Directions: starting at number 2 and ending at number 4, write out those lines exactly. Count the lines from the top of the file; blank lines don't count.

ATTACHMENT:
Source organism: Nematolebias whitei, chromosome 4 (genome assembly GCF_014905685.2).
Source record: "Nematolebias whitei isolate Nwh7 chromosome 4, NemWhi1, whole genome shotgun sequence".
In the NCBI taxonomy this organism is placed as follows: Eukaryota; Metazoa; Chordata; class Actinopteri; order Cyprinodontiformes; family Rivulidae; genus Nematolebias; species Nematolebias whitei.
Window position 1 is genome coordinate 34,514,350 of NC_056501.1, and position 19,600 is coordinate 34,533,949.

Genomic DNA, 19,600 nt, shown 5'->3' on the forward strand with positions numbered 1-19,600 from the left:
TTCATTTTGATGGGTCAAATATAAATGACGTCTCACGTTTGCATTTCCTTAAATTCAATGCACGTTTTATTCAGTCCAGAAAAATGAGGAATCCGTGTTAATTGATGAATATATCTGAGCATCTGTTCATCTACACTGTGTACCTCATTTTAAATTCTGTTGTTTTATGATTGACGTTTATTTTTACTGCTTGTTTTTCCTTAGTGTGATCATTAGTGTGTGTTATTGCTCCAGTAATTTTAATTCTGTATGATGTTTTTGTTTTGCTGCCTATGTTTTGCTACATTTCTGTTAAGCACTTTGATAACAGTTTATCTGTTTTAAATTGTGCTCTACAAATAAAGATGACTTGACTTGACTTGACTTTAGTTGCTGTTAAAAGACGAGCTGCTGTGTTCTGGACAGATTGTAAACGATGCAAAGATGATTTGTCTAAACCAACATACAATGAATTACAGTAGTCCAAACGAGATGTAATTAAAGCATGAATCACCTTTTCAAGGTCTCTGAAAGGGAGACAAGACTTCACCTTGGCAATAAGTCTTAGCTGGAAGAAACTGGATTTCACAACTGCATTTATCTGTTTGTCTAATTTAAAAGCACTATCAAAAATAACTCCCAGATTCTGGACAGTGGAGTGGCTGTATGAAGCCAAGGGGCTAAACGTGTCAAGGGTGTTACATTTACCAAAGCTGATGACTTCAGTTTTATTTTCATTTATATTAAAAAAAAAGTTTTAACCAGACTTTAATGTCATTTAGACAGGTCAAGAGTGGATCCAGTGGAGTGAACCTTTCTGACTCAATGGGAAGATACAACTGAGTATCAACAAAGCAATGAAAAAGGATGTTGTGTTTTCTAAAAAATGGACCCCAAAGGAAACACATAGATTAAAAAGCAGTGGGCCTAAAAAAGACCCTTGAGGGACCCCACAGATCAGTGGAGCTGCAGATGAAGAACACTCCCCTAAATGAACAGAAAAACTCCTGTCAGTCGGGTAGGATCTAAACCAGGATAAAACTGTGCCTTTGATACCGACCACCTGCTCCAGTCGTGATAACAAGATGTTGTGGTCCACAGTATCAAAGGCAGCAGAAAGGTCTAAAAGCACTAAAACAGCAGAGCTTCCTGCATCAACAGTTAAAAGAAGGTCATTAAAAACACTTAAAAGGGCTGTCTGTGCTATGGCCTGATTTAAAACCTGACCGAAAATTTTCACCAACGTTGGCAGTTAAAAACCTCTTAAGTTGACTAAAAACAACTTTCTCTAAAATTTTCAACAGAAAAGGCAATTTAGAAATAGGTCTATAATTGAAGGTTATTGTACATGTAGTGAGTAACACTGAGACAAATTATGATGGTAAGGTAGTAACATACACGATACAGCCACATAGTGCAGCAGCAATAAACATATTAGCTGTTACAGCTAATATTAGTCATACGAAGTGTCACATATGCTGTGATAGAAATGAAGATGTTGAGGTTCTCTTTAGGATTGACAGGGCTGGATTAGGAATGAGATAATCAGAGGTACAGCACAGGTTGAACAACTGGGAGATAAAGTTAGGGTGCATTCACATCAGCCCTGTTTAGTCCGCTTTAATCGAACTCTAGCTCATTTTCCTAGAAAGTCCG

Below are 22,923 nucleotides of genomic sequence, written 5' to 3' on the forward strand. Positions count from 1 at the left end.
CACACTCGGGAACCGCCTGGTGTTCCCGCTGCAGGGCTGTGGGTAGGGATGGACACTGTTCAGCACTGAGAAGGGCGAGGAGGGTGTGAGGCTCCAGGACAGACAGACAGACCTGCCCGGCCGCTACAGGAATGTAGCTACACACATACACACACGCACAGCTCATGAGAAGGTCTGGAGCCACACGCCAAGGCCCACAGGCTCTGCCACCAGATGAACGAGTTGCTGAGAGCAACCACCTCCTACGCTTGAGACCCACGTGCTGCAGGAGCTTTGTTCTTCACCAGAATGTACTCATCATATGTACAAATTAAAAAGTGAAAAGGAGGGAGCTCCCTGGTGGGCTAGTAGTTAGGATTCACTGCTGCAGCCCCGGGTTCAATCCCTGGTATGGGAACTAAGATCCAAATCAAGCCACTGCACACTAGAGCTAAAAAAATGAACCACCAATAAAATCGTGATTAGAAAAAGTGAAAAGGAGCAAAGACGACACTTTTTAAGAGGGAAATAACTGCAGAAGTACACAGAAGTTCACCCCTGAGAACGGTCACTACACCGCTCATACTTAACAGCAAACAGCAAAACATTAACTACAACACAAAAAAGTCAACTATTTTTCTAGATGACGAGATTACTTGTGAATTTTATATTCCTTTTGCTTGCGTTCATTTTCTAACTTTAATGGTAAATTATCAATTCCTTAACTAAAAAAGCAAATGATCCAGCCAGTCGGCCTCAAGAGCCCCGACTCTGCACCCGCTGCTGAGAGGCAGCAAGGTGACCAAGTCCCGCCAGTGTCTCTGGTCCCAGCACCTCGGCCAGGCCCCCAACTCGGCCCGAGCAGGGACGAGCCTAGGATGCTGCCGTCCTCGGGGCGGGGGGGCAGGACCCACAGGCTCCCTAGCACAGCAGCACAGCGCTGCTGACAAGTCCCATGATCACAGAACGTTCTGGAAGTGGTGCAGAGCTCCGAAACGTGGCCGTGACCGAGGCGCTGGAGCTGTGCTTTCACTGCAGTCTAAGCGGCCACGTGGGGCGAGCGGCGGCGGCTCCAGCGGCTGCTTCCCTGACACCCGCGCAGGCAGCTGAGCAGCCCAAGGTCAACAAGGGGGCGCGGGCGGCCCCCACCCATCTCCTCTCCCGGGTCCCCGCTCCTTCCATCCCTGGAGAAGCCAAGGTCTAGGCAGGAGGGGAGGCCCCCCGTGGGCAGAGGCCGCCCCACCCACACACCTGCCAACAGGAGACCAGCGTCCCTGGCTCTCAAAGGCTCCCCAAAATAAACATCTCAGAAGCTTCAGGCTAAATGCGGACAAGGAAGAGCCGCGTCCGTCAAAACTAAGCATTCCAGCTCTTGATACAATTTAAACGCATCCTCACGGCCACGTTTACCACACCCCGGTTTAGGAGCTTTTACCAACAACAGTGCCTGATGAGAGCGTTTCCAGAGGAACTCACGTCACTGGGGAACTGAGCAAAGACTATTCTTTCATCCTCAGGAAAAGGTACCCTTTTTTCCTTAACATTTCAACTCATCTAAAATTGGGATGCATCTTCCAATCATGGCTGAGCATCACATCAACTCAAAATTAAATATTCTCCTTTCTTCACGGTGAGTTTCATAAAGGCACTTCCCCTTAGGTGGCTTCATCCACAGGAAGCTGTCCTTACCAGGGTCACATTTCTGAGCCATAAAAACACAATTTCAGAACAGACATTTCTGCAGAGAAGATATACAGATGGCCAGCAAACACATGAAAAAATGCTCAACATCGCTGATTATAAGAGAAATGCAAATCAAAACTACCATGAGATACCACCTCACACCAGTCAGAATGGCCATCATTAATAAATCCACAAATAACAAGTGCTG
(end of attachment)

Source record: "Nematolebias whitei isolate Nwh7 chromosome 4, NemWhi1, whole genome shotgun sequence".
In the NCBI taxonomy this organism is placed as follows: Eukaryota; Metazoa; Chordata; class Actinopteri; order Cyprinodontiformes; family Rivulidae; genus Nematolebias; species Nematolebias whitei.
Window position 1 is genome coordinate 34,514,350 of NC_056501.1, and position 19,600 is coordinate 34,533,949.